A Week in Winter (Chapter Twenty)
'Dingo will drop you home, Miss O'Connor,' Fiona insisted, 'it's on his way.'
Dingo was perfectly happy with this suggestion.
'They're a delightful family,' Irene said to him as she settled into his van. 'Are you a family man yourself, Dingo?'
'No, I've always been a believer in travelling solo,' he said. 'Believe me, Miss O'Connor, not every marriage is as good as Fiona and Declan's. Some of the couples you meet are like lightning devils. You never married yourself then?'
'No, Dingo, I didn't. I did have a chance once but he was a gambler and I was afraid, and then my mother needed me, so here I am.' She realised she sounded defeated, which was not her normal response. Miss Howe had done this to her today.
Dingo drove on, unconcerned.
'My uncle Nasey is just the same. He says he fancied someone years back but missed his chance. He's always asking me to look out for someone in their forties for him. Are you in your forties, Miss O'Connor?'
'Just about,' Irene said. 'Don't ask me next year. I'd have to say no.'
'Right, I'll tell him about you now before it gets too late,' Dingo promised.
Irene went home and prepared the supper. She never mentioned the events of the day to her mother or to Kenny. They could have no idea that all Irene's work for Miss Howe had been dismissed in one cold, cruel sentence.
Nor did they know that at the very moment they sat down to supper, efforts to find Irene a husband were under way. Dingo had called to see his uncle Nasey with the news that there was a very pleasant woman of forty-nine on the market. And he was so convincing, so persuasive, that Uncle Nasey was very interested in finding out more about Irene . . .
Over the next few weeks, the teachers at Wood Park School noticed that something about Irene had changed. She became shruggy rather than eager when they tried to discuss what kind of leaving ceremony they could arrange for Miss Howe, and what gift should be chosen.
'I don't think it matters, really,' Irene would say, and change the subject. Possibly she was worried about her position there, they thought. Maybe the next Principal would want to choose her own assistant.
Irene continued to do her work as reliably as always but without any warmth and enthusiasm. If Miss Howe noticed, she gave no sign of having seen anything amiss. Irene stopped serving tea and biscuits at awkward meetings. She retrieved the little kalanchoe, fed it plant food and nursed it back to glowing health in her own office. Gone were the days when Irene would tell cheerful tales of the world she lived in.
But now Irene had a social life of which Miss Howe was totally unaware. Nasey had called, and said that his eejit of a nephew had spoken very highly of her, and perhaps she might accompany him to the cinema on the odd occasion. Then they went bowling and to a singing pub. His real name was Ignatius, he explained, and at least it was better than being called Iggy, which another lad at school had been named. He worked in a butcher's shop for a Mr Malone, who was the most decent man ever to wear shoe leather.
He took to calling at Irene's house and bringing best lamb chops, or a lovely pork steak. Irene's mother Peggy loved him and lost no opportunity to tell him what a wonderful woman Irene was.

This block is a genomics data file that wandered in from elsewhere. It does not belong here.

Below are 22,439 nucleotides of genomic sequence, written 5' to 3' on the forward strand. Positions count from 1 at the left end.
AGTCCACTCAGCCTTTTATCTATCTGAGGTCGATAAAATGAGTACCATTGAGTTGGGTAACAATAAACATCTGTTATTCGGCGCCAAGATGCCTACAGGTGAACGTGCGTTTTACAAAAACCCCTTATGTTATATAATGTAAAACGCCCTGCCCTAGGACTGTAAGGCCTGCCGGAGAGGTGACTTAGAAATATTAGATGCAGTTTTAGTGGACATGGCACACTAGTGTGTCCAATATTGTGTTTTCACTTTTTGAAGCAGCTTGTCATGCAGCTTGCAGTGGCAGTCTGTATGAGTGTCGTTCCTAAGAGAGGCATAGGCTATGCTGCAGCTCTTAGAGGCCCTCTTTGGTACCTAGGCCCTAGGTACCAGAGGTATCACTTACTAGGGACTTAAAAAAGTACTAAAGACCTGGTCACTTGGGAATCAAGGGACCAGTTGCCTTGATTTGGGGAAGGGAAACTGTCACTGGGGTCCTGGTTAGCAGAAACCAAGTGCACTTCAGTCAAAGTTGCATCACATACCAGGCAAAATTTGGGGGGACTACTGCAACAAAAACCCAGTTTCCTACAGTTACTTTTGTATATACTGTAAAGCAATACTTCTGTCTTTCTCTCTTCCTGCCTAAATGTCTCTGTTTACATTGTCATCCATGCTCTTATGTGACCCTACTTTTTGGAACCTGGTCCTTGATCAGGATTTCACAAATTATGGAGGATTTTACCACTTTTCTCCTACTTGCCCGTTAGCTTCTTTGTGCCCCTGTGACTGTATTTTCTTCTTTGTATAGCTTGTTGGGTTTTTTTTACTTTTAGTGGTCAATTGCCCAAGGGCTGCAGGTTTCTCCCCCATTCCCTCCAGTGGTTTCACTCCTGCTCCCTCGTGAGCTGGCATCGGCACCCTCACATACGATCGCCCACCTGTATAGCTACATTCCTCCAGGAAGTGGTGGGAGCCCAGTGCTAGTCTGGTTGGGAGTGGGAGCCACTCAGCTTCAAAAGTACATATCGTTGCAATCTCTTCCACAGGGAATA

'I know that, Mrs O'Connor. You don't have to sell her to me. I'm hooked already,' he said, and Peggy was pink with pleasure about it all.
Nasey came from the West of Ireland and had little family of his own in Dublin. He had two nephews: Dingo Irene had met already; he drove a van and did odd jobs for people. There was his sister, Nuala, and there was his sister's boy, Rigger, who had been unfortunate in his life and spent a lot of time at reform school. He'd been sent away to the West of Ireland, and it looked as though he'd fallen on his feet over there. He had found a nice girl, grew vegetables and kept chickens. He had a job as a sort of manager for a place that was just setting up; a kind of small Big House, if you could understand that. It was perched on a cliff and the view would take the sight out of your eyes. Nasey promised that one day he would drive Irene and her mother to see the whole set-up. They'd love it.
Kenny liked having Nasey around too, and was always on hand to keep an eye on his gran if the two lovebirds, as he called them, wanted to go out on the town.
Then, just before the end of term, after six months of courtship, Nasey proposed to Irene. A small wedding was planned, and when she told him, Kenny offered to give his aunt away. But Irene had something else on her mind. She waited until Peggy had gone to bed.
'I have something to tell you, Kenny,' Irene began.
'I've always known,' he said simply. 'I knew you were my mother when I was nine.'
'Why did you never say?' She was astounded.
'It never mattered. I knew you'd always be there.'
'Do you want to ask me anything?' Her voice was small and she started to cry.
'Were you frightened and lonely at the time?' he asked, sitting down next to her and putting his arms around her.
'A bit, but he wasn't free, you see. Your father was already married. It wouldn't have been fair to break up everything he had. Then Maureen died in England and so we pretended you were hers. For Mam's sake. Mam got her grandchild, I got my son – we all did fine.' By now Irene was smiling through her tears.
'Does Nasey know?'
'Yes, I told him early on. He said you had probably guessed, and imagine, he was right.'
'Will Nasey come and live here?'
'If you don't mind,' Irene said. 'He's great with your gran.'
'Don't I know it? I love the way you play three-handed bridge at night like demons. Watching you is better than being in Las Vegas.' He said that he was delighted Nasey would be there, since he had been hoping to travel. There was a chance of a trip to America. Now he felt free to make his plans.